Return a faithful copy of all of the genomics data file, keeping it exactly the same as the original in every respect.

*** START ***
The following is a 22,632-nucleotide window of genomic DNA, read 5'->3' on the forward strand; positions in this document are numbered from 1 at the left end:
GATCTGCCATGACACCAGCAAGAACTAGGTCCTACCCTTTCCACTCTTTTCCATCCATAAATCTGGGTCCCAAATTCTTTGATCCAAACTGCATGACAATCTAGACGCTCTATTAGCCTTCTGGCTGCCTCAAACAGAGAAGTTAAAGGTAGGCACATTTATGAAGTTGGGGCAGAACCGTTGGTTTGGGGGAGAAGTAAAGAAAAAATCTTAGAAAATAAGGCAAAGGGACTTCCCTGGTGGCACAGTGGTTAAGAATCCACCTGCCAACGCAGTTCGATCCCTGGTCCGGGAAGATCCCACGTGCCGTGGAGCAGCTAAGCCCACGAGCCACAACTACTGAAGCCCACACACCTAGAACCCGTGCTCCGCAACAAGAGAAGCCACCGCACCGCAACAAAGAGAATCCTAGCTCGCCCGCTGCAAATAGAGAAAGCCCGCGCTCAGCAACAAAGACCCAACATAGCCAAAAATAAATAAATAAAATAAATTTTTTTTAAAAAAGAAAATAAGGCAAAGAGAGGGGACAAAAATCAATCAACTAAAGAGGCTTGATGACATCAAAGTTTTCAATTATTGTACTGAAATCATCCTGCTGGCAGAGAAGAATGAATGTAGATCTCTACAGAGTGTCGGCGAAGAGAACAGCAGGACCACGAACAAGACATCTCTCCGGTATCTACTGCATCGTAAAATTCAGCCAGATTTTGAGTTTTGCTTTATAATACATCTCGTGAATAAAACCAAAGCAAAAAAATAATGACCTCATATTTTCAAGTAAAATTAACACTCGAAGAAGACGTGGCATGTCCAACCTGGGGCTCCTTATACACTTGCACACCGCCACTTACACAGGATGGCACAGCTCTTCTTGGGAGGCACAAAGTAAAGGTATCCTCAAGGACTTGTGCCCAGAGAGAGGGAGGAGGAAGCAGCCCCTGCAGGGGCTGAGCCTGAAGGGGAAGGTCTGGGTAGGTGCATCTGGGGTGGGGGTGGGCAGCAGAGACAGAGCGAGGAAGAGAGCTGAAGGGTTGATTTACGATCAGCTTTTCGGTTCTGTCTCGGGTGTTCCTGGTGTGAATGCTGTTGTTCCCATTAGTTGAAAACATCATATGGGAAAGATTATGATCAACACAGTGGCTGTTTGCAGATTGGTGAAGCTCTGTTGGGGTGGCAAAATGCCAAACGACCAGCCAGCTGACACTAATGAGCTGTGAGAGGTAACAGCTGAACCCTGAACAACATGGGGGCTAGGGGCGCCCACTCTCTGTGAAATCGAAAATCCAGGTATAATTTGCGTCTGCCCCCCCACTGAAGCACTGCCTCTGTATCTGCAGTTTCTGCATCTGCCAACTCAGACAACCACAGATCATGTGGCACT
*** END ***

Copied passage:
The following is a 22,632-nucleotide window of genomic DNA, read 5'->3' on the forward strand; positions in this document are numbered from 1 at the left end:
GATCTGCCATGACACCAGCAAGAACTAGGTCCTACCCTTTCCACTCTTTTCCATCCATAAATCTGGGTCCCAAATTCTTTGATCCAAACTGCATGACAATCTAGACGCTCTATTAGCCTTCTGGCTGCCTCAAACAGAGAAGTTAAAGGTAGGCACATTTATGAAGTTGGGGCAGAACCGTTGGTTTGGGGGAGAAGTAAAGAAAAAATCTTAGAAAATAAGGCAAAGGGACTTCCCTGGTGGCACAGTGGTTAAGAATCCACCTGCCAACGCAGTTCGATCCCTGGTCCGGGAAGATCCCACGTGCCGTGGAGCAGCTAAGCCCACGAGCCACAACTACTGAAGCCCACACACCTAGAACCCGTGCTCCGCAACAAGAGAAGCCACCGCACCGCAACAAAGAGAATCCTAGCTCGCCCGCTGCAAATAGAGAAAGCCCGCGCTCAGCAACAAAGACCCAACATAGCCAAAAATAAATAAATAAAATAAATTTTTTTTAAAAAAGAAAATAAGGCAAAGAGAGGGGACAAAAATCAATCAACTAAAGAGGCTTGATGACATCAAAGTTTTCAATTATTGTACTGAAATCATCCTGCTGGCAGAGAAGAATGAATGTAGATCTCTACAGAGTGTCGGCGAAGAGAACAGCAGGACCACGAACAAGACATCTCTCCGGTATCTACTGCATCGTAAAATTCAGCCAGATTTTGAGTTTTGCTTTATAATACATCTCGTGAATAAAACCAAAGCAAAAAAATAATGACCTCATATTTTCAAGTAAAATTAACACTCGAAGAAGACGTGGCATGTCCAACCTGGGGCTCCTTATACACTTGCACACCGCCACTTACACAGGATGGCACAGCTCTTCTTGGGAGGCACAAAGTAAAGGTATCCTCAAGGACTTGTGCCCAGAGAGAGGGAGGAGGAAGCAGCCCCTGCAGGGGCTGAGCCTGAAGGGGAAGGTCTGGGTAGGTGCATCTGGGGTGGGGGTGGGCAGCAGAGACAGAGCGAGGAAGAGAGCTGAAGGGTTGATTTACGATCAGCTTTTCGGTTCTGTCTCGGGTGTTCCTGGTGTGAATGCTGTTGTTCCCATTAGTTGAAAACATCATATGGGAAAGATTATGATCAACACAGTGGCTGTTTGCAGATTGGTGAAGCTCTGTTGGGGTGGCAAAATGCCAAACGACCAGCCAGCTGACACTAATGAGCTGTGAGAGGTAACAGCTGAACCCTGAACAACATGGGGGCTAGGGGCGCCCACTCTCTGTGAAATCGAAAATCCAGGTATAATTTGCGTCTGCCCCCCCACTGAAGCACTGCCTCTGTATCTGCAGTTTCTGCATCTGCCAACTCAGACAACCACAGATCATGTGGCACT